Was that a groan you just heard in the audience while presenting? A snicker, perhaps? Or maybe you just sensed that you lost credibility in some way. You've worked so hard on your business and conveying the opportunity to potential investors is so important to you, so how do you avoid some common pitfalls which frustrate angels?
Here are a few angel pet peeves to avoid:
Never say: "There's no competition." Of course there's competition! There's always competition. I once heard someone say that, before Open Table, the competition was a paper and pen. And there's potential for future competition, too. There's always the possibility that a large company with deep pockets replicates what you're doing. Saying there's no competition can sound naïve; however, addressing the competitive landscape thoughtfully and honestly while showing how you can persevere regardless is a smart move.
Don't get your market wrong. Be careful about citing market statistics. For example, you could tell your audience that the travel industry is $100+ billion dollar market, but the vast majority of this spending represents what people pay for flights. So, unless you're proposing to start a new airline and compete with the likes of American Airlines, Delta, etc., that's not your market! Be specific about your actual market. If you're proposing to create a service to lead consumers to last-minute flights, then perhaps it's more realistic to look at the marketing spend of airlines in particular as your potential market may be what airlines pay to attract consumers to purchase a flight, and that market is much smaller, albeit still attractive.
Don't overshoot and say something like, "If we only capture 1% of this market…we'll make a billion dollars!" Use bottoms up not top down analysis. What does that mean? If you're producing widgets, don't just say that 1 percent of the widget market equal x billions of dollars. Do the homework. Demonstrate the demand for your product. Show the revenue and costs per widget. Show how the widget sales growth occurs market by market and how you scale the business. Let investors see the growth on a unit by unit basis so that — in aggregate and over time — it is clear how you actually capture 1 percent of the market in practice.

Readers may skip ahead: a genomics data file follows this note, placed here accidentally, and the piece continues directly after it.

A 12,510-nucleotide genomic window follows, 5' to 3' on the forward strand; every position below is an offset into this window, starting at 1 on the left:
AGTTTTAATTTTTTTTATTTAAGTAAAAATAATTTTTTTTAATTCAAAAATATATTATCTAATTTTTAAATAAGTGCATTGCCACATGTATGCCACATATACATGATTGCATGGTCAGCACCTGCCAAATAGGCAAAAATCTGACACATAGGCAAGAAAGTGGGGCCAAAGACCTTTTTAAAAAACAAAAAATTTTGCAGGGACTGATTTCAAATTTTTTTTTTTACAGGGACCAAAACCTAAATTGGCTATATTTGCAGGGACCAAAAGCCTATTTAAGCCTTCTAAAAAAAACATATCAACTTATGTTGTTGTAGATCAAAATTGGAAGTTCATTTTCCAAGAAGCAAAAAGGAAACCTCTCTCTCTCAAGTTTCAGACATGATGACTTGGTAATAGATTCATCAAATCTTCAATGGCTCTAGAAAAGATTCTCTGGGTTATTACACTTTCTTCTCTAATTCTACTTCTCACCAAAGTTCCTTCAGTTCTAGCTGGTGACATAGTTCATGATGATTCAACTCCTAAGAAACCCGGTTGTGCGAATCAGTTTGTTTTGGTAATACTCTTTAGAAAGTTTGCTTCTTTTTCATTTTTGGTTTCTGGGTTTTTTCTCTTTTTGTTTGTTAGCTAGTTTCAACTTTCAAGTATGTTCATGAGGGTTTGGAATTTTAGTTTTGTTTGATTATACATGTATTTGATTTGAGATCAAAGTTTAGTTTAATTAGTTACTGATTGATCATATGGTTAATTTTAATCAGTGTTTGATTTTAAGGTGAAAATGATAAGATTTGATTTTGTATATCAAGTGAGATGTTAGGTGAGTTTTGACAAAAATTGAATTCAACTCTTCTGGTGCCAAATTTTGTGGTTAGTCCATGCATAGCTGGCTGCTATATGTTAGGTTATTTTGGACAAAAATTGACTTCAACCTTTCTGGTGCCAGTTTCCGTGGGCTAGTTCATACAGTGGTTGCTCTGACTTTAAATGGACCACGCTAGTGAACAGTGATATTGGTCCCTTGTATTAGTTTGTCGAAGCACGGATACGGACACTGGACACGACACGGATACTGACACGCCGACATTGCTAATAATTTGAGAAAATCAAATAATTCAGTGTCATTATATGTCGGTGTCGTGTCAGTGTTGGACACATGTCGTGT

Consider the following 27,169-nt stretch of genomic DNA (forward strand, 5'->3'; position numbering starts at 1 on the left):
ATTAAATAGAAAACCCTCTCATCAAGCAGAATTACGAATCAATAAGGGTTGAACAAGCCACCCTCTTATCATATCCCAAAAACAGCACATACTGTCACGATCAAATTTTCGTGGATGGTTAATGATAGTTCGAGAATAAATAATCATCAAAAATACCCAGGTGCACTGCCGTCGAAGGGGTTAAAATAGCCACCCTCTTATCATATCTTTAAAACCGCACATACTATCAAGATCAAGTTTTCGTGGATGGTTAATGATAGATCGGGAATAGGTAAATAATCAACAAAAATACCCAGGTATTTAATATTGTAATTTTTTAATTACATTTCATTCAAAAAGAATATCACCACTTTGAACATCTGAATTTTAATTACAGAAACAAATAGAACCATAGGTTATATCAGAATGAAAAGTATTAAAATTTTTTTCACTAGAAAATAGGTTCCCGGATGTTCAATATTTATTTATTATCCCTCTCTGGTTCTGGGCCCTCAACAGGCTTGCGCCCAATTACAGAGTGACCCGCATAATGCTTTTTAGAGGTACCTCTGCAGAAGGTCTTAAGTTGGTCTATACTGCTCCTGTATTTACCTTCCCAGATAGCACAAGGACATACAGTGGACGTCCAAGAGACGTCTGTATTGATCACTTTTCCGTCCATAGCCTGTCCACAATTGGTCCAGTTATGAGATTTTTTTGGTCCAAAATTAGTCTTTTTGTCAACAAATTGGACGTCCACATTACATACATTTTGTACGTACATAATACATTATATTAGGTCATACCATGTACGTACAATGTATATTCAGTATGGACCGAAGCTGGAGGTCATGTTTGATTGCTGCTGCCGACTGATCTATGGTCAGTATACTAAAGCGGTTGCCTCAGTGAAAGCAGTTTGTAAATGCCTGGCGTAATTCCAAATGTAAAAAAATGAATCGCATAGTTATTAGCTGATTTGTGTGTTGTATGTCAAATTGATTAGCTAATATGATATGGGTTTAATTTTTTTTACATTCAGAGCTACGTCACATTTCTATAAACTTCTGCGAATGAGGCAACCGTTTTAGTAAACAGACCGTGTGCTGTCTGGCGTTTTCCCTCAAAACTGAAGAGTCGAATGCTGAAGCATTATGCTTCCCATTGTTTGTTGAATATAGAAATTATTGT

Don't be too salesy! You know the saying "if something's too good to be true, it probably is?" Well, if you're pitching to an intelligent audience, you shouldn't need to sell too hard. Be authentic. Be honest. Establish trust. Use facts and research to support your case. The data should speak for you and paint a much more compelling picture.
You want to be optimistic (you're an entrepreneur after all!), but you also want investors to believe that you are pragmatic and really understand what it takes to make your dream a reality. And it doesn't hurt to avoid the angel pet peeves cited above to convince others you're a savvy entrepreneur. Good luck with your pitch!
Commentary by Alicia Syrett, the founder and CEO of Pantegrion Capital, an angel-investment vehicle focused on seed and early-stage investments. She currently serves on the board of New York Angels and is a recurring panelist on CNBC's "PowerPitch." A former entrepreneur herself, she now works actively with a number of start-ups on their advisory boards and speaks often in the startup ecosystem. Follow her on Twitter @aliciasyrett.
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